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These 5 teams are better than you think

@RichardJustice
February 24, 2020

The Blue Jays, White Sox and Reds are all better, possibly a lot better. The Dodgers, Yankees and Twins are still really good. At least 16 teams believe they’ve charted a reasonable path to the playoffs. Welcome to Major League Baseball in 2020. Seldom has one offseason of comings and

The Blue Jays, White Sox and Reds are all better, possibly a lot better. The Dodgers, Yankees and Twins are still really good. At least 16 teams believe they’ve charted a reasonable path to the playoffs.

Welcome to Major League Baseball in 2020. Seldom has one offseason of comings and goings delivered so many reasons for optimism to so many teams.

That’s why surprises could be hard to find in this landscape. What we’re looking for are the teams that are going to be better than you think. Let’s consider five:

1. Blue Jays
This team has a chance to move up in the American League East and not just because of a tremendous core of young position players, beginning with third baseman Vladimir Guerrero Jr. The progress will be fun to watch, but it’s the sudden influx of veteran starting pitching that opens the door for improvement in 2020. Toronto had a very good (and very underrated) offseason with the addition of four veteran starters -- Hyun-Jin Ryu, Chase Anderson, Tanner Roark and Japanese free agent Shun Yamaguchi -- and the expected return of Matt Shoemaker. The AL Wild Card race figures to be truly wild, but the Blue Jays could be part of it.

2. Padres
The Padres made fewer headlines this offseason, but they continued to get better. Tommy Pham gives them an explosive offensive addition in left field. Trent Grisham is a first-rate defensive addition in center. Garrett Richards is fully recovered from Tommy John surgery and will help take some of the workload from the young starters. Perhaps the biggest improvement will come on the left side of the infield, where the Padres expect to potentially have a pair of superstars in Manny Machado and Fernando Tatis Jr.

3. Rangers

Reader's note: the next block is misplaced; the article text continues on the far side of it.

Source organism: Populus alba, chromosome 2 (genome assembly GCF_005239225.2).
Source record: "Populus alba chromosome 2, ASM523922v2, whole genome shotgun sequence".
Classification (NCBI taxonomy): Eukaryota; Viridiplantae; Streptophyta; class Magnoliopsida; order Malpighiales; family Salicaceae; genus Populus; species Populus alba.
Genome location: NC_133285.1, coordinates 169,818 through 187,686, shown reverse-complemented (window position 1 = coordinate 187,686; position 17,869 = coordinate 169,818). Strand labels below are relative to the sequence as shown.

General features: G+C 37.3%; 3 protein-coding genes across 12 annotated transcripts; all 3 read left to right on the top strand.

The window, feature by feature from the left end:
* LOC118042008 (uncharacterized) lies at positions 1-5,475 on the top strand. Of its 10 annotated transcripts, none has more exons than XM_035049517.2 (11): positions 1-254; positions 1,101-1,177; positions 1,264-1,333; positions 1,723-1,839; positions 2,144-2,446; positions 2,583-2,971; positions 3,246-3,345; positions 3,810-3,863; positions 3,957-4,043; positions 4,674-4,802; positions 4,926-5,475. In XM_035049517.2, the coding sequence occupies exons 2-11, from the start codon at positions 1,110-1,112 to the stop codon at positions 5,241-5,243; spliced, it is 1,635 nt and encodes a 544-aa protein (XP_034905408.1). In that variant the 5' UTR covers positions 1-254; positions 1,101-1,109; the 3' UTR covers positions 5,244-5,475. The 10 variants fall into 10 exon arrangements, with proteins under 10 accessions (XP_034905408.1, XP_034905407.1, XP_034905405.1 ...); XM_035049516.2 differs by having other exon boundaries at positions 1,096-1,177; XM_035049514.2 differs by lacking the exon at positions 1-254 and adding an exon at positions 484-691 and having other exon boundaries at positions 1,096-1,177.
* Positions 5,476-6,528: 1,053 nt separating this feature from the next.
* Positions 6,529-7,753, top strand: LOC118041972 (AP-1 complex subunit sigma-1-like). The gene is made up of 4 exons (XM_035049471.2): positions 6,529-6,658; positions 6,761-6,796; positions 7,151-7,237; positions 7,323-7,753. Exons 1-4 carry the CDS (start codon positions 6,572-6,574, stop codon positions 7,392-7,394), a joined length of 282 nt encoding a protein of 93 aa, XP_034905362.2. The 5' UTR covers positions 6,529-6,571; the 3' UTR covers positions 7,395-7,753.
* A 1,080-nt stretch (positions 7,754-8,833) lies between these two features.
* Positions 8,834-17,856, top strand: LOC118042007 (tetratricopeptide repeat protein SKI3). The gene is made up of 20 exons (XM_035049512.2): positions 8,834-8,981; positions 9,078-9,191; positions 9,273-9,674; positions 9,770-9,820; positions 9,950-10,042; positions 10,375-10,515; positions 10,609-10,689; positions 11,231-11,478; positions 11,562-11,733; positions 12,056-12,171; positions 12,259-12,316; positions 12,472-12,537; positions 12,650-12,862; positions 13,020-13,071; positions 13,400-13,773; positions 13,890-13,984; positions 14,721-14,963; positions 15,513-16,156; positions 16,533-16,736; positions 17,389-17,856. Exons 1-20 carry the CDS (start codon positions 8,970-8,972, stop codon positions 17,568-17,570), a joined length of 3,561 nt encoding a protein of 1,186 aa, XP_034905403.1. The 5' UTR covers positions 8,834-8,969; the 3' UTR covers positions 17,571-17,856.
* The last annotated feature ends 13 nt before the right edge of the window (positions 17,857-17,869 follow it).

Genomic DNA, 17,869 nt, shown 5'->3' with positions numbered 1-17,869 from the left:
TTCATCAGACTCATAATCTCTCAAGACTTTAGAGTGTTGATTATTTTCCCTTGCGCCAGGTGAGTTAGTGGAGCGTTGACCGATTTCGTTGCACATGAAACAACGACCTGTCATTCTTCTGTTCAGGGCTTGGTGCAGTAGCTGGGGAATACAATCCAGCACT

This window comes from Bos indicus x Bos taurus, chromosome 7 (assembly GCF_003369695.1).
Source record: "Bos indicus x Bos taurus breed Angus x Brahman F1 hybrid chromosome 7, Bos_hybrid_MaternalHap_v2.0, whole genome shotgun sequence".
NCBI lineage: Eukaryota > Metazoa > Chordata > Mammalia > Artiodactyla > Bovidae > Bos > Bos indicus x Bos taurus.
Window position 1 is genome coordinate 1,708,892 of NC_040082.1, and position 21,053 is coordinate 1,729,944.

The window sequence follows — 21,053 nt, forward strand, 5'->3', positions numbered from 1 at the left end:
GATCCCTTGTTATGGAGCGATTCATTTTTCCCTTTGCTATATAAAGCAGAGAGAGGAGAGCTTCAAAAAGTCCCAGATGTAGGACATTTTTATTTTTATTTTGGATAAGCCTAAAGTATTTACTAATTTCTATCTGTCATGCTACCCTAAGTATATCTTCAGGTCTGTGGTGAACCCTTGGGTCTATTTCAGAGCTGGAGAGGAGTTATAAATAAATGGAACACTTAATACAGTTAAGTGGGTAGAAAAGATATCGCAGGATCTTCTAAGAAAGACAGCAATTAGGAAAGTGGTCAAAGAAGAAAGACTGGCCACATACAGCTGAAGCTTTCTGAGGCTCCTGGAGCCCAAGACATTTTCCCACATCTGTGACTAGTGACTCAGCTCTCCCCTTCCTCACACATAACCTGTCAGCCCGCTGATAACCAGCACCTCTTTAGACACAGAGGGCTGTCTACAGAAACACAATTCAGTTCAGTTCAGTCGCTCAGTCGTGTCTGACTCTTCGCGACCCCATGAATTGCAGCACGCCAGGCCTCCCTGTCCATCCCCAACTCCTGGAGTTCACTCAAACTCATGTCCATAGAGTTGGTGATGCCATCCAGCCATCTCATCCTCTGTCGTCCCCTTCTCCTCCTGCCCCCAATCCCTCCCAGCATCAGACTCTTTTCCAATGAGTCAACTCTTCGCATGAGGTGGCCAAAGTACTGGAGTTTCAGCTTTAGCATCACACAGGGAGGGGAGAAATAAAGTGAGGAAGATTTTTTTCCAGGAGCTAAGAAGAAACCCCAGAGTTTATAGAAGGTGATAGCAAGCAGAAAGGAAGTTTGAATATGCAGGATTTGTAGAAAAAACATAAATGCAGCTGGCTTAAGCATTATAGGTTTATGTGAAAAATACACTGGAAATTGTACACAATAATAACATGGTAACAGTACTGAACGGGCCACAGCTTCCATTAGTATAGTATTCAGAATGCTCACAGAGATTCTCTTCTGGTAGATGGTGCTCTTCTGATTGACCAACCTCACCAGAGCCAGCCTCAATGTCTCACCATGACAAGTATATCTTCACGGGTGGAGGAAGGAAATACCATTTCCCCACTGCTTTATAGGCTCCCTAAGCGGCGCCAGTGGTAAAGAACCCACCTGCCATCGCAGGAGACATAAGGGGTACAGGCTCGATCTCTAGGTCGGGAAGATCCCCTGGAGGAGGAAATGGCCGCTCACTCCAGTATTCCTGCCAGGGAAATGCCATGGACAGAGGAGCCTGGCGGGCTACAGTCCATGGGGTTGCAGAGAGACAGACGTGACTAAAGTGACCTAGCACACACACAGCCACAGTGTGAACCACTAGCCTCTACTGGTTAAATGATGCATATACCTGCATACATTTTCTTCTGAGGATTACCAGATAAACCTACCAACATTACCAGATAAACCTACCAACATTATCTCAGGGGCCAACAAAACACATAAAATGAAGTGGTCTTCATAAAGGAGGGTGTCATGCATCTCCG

General manager Jon Daniels has delivered perhaps the best starting rotation the Rangers have ever had with offseason acquisitions Corey Kluber, Kyle Gibson and Jordan Lyles joining Mike Minor and Lance Lynn. In addition, Texas has Minor League pitching depth that could prove critical over a long season. If the two veterans in the middle of the infield -- shortstop Elvis Andrus and second baseman Rougned Odor -- have better seasons, the Rangers could make a run at the Astros and A’s in the AL West.

4. Cubs
As the Cubs consider trading third baseman Kris Bryant, here’s another viewpoint: This team is good enough to win a World Series just as it is. For one thing, the National League Central appears to be a wide-open four-team race. For another, the Cubs have talent. Yes, there are legitimate questions about that talent, but if Jon Lester, Yu Darvish, Jason Heyward and Craig Kimbrel perform at a high level -- and who says that’s not possible? -- the Cubs are as good as any team in their division. While Cubs executives seem torn about making another run with this group or beginning a slight teardown to upgrade the Minor League system, they should be very cautious about dismantling a group that might just have one more postseason appearance in it.

5. Red Sox
If you focus too long on what your favorite team doesn’t have, you’ll lose sight of what they do. In this case, there’s Xander Bogaerts, Rafael Devers and J.D. Martinez in the middle of the lineup; Chris Sale, Eduardo Rodriguez and Nathan Eovaldi at the front of the rotation and Brandon Workman and Matt Barnes at the back of the bullpen. Plenty of teams would love to have that kind of talent. Sure, there are questions about Sale’s health and especially about what the rotation looks like behind the big three. But the Red Sox don’t need a miracle. They just need their main guys to be as productive as they’ve been in the past.

Richard Justice has been a reporter for MLB.com since 2011. Listen to his podcast and follow him on Twitter at @RichardJustice.